The U.S. military says it is sending medical personnel and supplies to Indonesia to help in the international earthquake relief efforts in central Java. VOA's Heda Bayron from our Asia News Center in Hong Kong spoke with Lt. Commander Jason Salata, of the U.S. Pacific Command in Hawaii.
HB: Lt. Commander Jason Salata could you tell us what the U.S. military is doing to help in Indonesia's earthquake relief efforts?
JS: Medical personnel, equipment and supplies from the U.S. Pacific Command are being sent to Indonesia to contribute to the international humanitarian relief efforts in the wake of this devastating 6.2 [sic] magnitude earthquake that struck near the city of Yogyakarta.
HB: What kind of expertise and supplies are you sending?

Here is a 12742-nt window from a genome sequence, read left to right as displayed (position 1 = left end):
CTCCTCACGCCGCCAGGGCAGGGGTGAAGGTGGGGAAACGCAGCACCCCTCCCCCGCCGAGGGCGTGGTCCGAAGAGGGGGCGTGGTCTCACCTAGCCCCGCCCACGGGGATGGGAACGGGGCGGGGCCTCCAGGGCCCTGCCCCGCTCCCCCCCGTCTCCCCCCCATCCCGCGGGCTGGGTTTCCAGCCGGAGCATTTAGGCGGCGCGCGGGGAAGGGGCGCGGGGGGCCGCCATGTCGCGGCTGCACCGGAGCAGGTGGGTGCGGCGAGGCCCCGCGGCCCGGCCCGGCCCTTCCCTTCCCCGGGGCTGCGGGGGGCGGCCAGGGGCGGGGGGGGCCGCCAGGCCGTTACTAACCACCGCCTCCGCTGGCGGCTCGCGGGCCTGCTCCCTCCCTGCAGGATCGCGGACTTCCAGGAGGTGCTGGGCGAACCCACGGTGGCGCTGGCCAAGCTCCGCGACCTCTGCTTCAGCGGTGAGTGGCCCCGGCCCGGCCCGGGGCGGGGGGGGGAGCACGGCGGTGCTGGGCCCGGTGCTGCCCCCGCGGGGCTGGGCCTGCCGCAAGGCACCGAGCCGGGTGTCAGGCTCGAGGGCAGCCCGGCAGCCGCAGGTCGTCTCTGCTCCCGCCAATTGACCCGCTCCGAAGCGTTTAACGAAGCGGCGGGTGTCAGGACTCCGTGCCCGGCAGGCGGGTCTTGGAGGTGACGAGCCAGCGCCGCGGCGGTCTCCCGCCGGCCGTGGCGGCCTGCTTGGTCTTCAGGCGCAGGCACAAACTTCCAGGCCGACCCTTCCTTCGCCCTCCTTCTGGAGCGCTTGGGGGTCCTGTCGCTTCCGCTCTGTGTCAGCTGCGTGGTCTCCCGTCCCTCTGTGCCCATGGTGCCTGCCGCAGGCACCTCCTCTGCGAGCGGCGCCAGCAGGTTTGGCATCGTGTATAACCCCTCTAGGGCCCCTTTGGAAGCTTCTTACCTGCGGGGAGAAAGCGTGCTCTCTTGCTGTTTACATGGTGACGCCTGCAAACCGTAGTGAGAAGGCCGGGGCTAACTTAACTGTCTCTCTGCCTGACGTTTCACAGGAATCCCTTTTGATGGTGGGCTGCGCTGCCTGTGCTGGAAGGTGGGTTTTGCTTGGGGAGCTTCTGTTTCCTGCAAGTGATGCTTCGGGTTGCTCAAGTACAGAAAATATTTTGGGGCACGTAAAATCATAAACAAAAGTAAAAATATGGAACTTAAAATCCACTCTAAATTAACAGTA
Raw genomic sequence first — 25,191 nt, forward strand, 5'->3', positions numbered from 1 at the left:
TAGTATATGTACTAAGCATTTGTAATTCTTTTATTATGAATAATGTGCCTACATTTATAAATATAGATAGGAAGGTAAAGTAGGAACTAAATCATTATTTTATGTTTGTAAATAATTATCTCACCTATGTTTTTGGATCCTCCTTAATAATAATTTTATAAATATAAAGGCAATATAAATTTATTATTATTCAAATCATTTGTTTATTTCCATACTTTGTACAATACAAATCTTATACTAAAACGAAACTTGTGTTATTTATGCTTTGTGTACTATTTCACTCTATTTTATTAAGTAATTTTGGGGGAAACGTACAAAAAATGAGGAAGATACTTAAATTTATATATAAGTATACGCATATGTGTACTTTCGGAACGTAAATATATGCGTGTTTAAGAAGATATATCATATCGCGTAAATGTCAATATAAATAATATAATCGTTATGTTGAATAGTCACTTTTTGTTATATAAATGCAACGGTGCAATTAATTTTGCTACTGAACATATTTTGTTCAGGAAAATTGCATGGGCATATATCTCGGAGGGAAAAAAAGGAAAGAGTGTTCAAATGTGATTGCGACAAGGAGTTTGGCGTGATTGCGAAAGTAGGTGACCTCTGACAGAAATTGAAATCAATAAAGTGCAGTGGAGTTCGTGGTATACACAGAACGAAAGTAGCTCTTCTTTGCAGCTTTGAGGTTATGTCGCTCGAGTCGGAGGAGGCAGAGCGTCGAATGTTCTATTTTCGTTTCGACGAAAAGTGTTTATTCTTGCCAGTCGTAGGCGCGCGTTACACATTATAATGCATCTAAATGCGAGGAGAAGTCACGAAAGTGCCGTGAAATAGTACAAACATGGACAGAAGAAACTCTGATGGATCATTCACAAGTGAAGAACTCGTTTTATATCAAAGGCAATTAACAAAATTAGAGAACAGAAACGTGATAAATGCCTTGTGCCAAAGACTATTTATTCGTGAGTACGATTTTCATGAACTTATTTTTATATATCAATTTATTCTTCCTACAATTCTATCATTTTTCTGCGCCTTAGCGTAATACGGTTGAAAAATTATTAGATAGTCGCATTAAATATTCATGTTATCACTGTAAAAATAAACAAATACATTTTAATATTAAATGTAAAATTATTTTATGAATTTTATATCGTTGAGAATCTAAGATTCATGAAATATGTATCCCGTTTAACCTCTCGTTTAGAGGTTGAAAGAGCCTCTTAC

JS: The deployment will … establish some command and control and abilities to scope out the scene and find exactly where our personnel need to be deployed …. And then approximately 100 personnel will deploy overall for our initial response and they'll bring surgical, shock trauma capacity, laboratory, dental, X-ray, preventative medicine expertise to that earthquake-ravaged area.
HB: How soon would U.S. personnel get there?
JS: This deployment is already taking place. It's in process right now.
HB: You mean there are already U.S. troops there?
JS: There are en route.
HB: Part of this effort, I understand, are personnel from (U.S. military bases in) Okinawa, Japan, Guam and the hospital ship Mercy which is currently in the Philippines. Is the Mercy on its way to Indonesia or is it still wrapping up operations in the Philippines?
JS: This current response will not change the scope of the U.S.N.S. Mercy's mission in the Philippines whatsoever. We are intent to keep the Mercy on its mission in the Philippines but there are some doctors and medical personnel from the Mercy, approximately 12 personnel will leave their station in the Philippines and fly and join our other personnel in Indonesia.